Reading list | Samarkand

“The Silk Road, Samarkand, the River Oxus – what words to set the pulse racing…” so began Minn Hogg’s feature on Samarkand in Cornucopia 33. In the end, however, she found herself lost for words. Which is not too surprising as Central Asia’s most fabled city is a byword for exotic travel. Founded by the Sogdians around 700BC, the city lies midway between Istanbul and the ancient Chinese capital of Xi’an, where the Silk Route began. “Everything I ever heard about Samarkand is true, except it is even more beautiful than I imagined,” reported Alexander the Great in 329BC. But it was Tamerlane, the Turcised Mongul, who made it the capital of his empire and left the greatest mark, bringing artisans from across his empire, from Anatolia to India, while scholars made it a centre of learning. Today, the second city of landlocked Uzbekistan has a population of just under 400,000, spreading out in Soviet-style architecture from its historic heart. Tadjik is the main language, and a Mediterranean climate is good for growing its famous golden peaches – “No other fruit has so many symbolic and material associations with sensual beauty,” writes Berrin Torolsan in Cornucopia 23.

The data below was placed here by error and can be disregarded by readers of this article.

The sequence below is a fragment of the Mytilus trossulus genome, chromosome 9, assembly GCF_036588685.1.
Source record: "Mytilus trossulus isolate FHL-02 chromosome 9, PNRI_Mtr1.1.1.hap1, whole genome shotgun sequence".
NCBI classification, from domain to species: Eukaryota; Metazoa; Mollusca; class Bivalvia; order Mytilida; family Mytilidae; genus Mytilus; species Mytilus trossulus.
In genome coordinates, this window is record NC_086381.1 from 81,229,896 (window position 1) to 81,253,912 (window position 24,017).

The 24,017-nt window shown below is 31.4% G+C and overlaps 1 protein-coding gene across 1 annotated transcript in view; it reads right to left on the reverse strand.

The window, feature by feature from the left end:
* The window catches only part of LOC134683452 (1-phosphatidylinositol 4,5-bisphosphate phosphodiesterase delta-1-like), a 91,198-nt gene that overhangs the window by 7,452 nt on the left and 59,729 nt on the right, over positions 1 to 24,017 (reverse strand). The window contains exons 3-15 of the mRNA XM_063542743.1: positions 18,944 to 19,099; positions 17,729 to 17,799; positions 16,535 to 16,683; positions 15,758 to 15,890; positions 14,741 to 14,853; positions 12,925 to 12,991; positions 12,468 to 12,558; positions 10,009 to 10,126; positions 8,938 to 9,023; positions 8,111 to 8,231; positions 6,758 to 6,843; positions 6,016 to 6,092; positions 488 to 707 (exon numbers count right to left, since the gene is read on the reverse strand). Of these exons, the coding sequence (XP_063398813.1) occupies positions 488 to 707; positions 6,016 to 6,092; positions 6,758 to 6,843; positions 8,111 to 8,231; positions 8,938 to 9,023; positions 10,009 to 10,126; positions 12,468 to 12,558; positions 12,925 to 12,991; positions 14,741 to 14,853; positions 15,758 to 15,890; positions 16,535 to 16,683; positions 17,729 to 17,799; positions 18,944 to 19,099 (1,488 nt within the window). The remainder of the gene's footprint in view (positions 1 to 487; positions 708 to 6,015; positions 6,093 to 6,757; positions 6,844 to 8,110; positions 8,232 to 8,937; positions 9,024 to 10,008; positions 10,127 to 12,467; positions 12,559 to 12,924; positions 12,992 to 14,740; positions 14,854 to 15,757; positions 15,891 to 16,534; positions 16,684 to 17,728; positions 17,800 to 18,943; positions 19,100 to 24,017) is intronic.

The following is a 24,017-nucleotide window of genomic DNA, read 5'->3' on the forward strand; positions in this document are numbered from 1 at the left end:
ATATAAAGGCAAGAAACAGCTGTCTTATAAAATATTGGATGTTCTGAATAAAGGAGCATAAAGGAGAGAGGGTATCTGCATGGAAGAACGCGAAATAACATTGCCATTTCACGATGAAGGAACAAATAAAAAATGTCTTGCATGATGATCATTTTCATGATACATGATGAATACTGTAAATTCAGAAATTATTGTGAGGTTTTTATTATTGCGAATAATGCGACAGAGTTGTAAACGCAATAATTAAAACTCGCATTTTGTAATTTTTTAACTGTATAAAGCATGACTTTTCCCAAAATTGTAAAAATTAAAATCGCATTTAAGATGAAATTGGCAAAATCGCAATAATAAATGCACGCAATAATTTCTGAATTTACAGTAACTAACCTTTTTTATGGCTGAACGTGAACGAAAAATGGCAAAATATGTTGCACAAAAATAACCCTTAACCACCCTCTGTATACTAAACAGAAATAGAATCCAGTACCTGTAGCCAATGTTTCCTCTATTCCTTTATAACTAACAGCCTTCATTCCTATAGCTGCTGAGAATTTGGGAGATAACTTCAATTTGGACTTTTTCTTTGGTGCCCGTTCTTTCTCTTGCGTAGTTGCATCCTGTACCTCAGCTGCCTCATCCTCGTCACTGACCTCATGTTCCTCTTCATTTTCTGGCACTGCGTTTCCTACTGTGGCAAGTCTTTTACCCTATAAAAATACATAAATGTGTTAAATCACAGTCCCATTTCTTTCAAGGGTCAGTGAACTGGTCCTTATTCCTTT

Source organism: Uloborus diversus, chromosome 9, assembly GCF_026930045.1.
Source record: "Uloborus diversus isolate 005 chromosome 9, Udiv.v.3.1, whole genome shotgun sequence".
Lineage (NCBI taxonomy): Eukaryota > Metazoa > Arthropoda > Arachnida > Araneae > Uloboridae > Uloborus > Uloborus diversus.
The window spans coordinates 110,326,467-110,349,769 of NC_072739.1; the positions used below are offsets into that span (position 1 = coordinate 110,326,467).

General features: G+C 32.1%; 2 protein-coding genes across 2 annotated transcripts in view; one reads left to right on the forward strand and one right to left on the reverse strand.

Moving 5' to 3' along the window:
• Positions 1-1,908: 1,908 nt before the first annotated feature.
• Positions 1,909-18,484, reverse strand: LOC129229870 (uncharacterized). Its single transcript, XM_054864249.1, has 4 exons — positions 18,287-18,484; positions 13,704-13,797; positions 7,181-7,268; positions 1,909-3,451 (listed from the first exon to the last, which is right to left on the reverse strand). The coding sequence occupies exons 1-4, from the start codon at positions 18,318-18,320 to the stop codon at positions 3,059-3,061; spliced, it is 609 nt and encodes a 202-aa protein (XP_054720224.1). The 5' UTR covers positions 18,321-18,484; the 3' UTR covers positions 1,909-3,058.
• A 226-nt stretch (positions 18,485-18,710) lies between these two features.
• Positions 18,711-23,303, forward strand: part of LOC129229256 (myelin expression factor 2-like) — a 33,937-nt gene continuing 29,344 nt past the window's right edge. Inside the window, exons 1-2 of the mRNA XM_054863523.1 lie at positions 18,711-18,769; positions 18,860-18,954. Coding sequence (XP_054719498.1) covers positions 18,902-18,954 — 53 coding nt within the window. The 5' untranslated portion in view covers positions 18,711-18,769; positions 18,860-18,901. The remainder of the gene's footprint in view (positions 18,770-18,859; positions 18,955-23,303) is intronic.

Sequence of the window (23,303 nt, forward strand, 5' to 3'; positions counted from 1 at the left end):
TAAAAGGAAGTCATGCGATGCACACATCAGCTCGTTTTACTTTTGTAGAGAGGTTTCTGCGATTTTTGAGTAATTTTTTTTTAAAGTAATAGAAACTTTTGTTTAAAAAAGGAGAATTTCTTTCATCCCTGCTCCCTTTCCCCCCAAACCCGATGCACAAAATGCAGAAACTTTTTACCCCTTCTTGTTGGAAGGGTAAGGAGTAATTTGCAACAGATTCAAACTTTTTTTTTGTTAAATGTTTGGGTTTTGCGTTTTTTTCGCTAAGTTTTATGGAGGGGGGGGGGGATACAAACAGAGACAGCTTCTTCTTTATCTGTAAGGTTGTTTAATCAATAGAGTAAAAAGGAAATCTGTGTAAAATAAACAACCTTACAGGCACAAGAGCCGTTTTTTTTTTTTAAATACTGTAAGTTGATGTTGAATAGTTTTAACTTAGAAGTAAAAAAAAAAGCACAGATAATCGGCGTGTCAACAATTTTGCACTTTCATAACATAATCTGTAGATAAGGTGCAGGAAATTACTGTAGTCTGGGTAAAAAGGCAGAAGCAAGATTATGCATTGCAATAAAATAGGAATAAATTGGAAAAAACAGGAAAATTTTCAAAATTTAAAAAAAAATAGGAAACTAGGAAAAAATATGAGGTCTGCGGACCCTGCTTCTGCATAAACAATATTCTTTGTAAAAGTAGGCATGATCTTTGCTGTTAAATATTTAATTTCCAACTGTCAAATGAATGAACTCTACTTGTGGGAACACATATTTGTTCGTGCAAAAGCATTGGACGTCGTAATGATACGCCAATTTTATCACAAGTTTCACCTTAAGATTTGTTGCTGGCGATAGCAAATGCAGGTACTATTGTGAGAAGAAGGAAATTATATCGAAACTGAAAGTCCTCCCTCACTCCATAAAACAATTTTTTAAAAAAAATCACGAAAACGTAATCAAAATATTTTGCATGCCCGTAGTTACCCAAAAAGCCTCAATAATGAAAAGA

Also see Samarkand